So that’s it. FrightFest is done for another year and my August bank holiday once again blisters by in a haze of films, alcohol and friends. The build up to the festival begins the day after it finishes as no matter what the quality of the programming is you’re always left wanting more. At least we have the Halloween all nighter and FrightFest Glasgow to keep us going in the meantime.

This year there was a wealth of choice, which meant that each attendee had a very different experience. The quality of films I saw ranged from the truly terrible to the exceptional. Thankfully the former were in short supply!

My festival experienced kicked off on the night before with the Quiz From Hell where the team I was in performed embarrassingly poorly. And with Katie Bonham on a competing team that, quite frankly, kicked our butts she won bragging rights this year. However they shall return to me next year and Movie Ramblings’ author of Bonham’s Burial will be left sulking in the corner. I am a competitive person and having done far better last time FrightFest hosted the quiz and coming 2nd when the Prince Charles Cinema hosted their horror quiz this was a very disappointing result. So to alleviate the pain I drank.

Thursday 27th August. The day of FrightFest’s opening night. Oh dear, my head is a touch sore. After having a rather delicious breakfast and some much needed coffee it was already time for a nap! After that much needed return to bed it was back up to do it all over again with the pre festival meet up at The Phoenix. The buzz had started and the anticipation for it all to begin could be felt throughout the room. The opening night’s films were certainly mixed but there was an easy stand out which was Turbo Kid. Heartfelt, brilliant, fun and fantastically gory, this is a film that has already and deservedly gained a cult status.

The remainder of the festival threw up some stinkers, some surprises, some letdowns, some devastating, some beautiful and some fantastic films. Before I get into these I just want to say that even though I didn’t like a film that doesn’t mean it’s bad; this is just my opinion. I know what it takes to get these things made and, at the very least, I appreciate what they would have gone through to get it in front of us.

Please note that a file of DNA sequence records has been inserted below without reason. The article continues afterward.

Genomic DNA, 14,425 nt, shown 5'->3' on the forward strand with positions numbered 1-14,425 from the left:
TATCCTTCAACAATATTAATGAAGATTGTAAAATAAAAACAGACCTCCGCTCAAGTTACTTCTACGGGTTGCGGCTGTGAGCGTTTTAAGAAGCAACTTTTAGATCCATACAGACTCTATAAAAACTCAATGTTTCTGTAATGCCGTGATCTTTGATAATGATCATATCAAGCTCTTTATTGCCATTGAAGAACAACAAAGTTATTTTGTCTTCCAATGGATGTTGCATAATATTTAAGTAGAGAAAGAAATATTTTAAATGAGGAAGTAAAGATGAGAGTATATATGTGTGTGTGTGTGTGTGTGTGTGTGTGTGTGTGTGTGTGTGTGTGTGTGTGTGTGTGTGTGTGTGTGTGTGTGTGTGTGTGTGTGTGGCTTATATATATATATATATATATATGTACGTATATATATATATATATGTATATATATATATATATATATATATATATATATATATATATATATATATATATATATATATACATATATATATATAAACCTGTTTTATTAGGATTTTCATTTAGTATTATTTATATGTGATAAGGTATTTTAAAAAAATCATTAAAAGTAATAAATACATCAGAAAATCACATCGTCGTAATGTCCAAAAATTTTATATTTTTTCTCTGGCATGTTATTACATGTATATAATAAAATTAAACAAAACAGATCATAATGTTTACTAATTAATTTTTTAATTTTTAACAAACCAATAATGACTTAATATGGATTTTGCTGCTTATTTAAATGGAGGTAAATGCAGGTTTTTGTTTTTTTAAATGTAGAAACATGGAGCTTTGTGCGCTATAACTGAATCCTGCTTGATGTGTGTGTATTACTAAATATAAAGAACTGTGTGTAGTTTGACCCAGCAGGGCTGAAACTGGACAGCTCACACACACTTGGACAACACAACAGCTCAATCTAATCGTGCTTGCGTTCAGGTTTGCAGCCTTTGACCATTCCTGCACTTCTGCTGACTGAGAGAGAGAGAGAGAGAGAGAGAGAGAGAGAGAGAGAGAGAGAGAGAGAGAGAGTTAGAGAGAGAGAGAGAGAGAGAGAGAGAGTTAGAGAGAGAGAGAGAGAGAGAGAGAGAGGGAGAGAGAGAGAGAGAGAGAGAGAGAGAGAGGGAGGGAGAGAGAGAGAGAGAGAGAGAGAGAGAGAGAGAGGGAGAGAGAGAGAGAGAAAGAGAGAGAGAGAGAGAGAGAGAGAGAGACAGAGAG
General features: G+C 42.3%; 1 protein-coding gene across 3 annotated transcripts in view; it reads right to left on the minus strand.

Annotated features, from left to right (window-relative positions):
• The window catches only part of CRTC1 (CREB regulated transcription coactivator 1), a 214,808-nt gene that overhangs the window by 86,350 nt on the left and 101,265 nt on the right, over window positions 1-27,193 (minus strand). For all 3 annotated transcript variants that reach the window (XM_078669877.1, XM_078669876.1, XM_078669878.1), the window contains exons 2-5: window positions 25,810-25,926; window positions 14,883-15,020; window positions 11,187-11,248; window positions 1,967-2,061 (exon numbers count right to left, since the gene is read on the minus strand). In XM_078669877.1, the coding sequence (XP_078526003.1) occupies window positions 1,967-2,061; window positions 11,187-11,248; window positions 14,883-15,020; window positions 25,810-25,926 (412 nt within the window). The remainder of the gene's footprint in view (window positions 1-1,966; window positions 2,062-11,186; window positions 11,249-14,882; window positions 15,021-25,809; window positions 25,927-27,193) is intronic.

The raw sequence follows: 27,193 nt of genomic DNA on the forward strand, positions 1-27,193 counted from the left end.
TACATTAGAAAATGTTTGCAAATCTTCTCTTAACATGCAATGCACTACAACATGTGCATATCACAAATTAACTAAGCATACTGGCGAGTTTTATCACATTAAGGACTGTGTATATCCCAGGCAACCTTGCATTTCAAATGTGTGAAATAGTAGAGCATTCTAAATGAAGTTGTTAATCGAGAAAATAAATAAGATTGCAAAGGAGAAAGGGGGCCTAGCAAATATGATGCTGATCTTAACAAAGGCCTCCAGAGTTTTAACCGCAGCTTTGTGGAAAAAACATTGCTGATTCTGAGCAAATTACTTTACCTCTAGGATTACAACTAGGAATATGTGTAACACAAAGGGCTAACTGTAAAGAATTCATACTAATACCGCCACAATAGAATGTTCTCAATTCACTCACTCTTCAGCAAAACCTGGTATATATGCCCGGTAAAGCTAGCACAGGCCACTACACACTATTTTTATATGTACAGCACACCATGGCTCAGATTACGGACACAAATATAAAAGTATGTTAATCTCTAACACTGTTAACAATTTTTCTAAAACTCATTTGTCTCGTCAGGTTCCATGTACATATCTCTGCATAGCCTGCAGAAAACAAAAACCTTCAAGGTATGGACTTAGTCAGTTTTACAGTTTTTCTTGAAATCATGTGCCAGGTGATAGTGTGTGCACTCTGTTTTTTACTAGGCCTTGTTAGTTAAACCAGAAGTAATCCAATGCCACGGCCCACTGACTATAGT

So let’s start with those stinkers and disappointments. For me The Unfolding and Cherry Tree were the only ones I really didn’t get along with. Both of them had strange plotting and in places were quite shoddily edited and put together. So, onto my disappointments but these were more due to my expectations. The Nightmare, described as very scary, was nothing more than an average documentary about sleep paralysis. Then there was The Hallow and unfortunately my expectations were sky high for this one and for me it didn’t deliver. It was certainly a decent film but it failed to scare, which seemed to be one of its main intentions with the type of film it wanted to be. Up next we have Hellions, brought to us from the director of Pontypool, which I thought was excellent. This started with great potential and looked like it could be one of the top films but lost its way completely half way through. The pace suffered along with the story and the whole look of the film was a bit odd. My final disappointment was Nina Forever which was beautifully shot, had very good central performances and was a very sexy film but it was just a bit dull. It became repetitive and I didn’t really get the point to it.

So onto those which surprised me. The first one really divided the audience and I can fully understand why. Landmine Goes Click needs to be edited down as for the film it is it’s too long and needs to move along quicker. One scene in particular just simply didn’t need to be as long as it was. I understood what the director was trying to do but it just felt unnecessary. However the final act elevated this film substantially and left you somewhat shell shocked with a very memorable final shot.

Emelie was one I hadn’t planned to see but I am so glad I did. One of the festival highlights, it was an unnerving and creepy film with a stunning central performance. It also managed that rare thing of the kids being completely believable. Body was similar, in that we had planned to see something else and ended up watching it at the last minute. It was a short, does exactly what it says on the tin, thriller and a very entertaining film.

And then onto the ones I had expectations for and they delivered. First has to be a notable mention to a friend of mine who’s film Banjo had its world premier at the festival. Liam Regan has created a love letter to Troma which is full of blood, fun and snapped banjo strings. This is not me being biased because I know him, I genuinely and thoroughly enjoyed his debut and cannot wait for his follow up Parent’s Evening.

We Are Still Here, Tales of Halloween, Sun Choke, Most Likely to Die, Howl and possibly my film of the fest, These Final Hours were all standouts alongside Banjo.

Aside from the films and throughout the festival we were shamelessly promoting a new project, which I am producing, called Rats. We’ve got Nicholas Vince (Hellraiser & Nightbreed) and Laurence Harvey (Human Centipede 2 & 3, ABC’s of Death 2, Banjo) starring in this haunted castle chiller. You can still donate at

But at the heart of the festival are the people who attend. For me it wouldn’t be half the festival that it is without them and I look forward each year to catching up with old friends and meeting new ones. And I got to hang out with some cool guests too. Including some very disturbing (but fun) conversations with Jon Favreau, sorry I mean Anthony DiBlasi.

So that’s it from me for now and I will just leave you with this…..

If you like your horror, but have not yet experienced FrightFest then I wholeheartedly recommend you do next year!




About The Author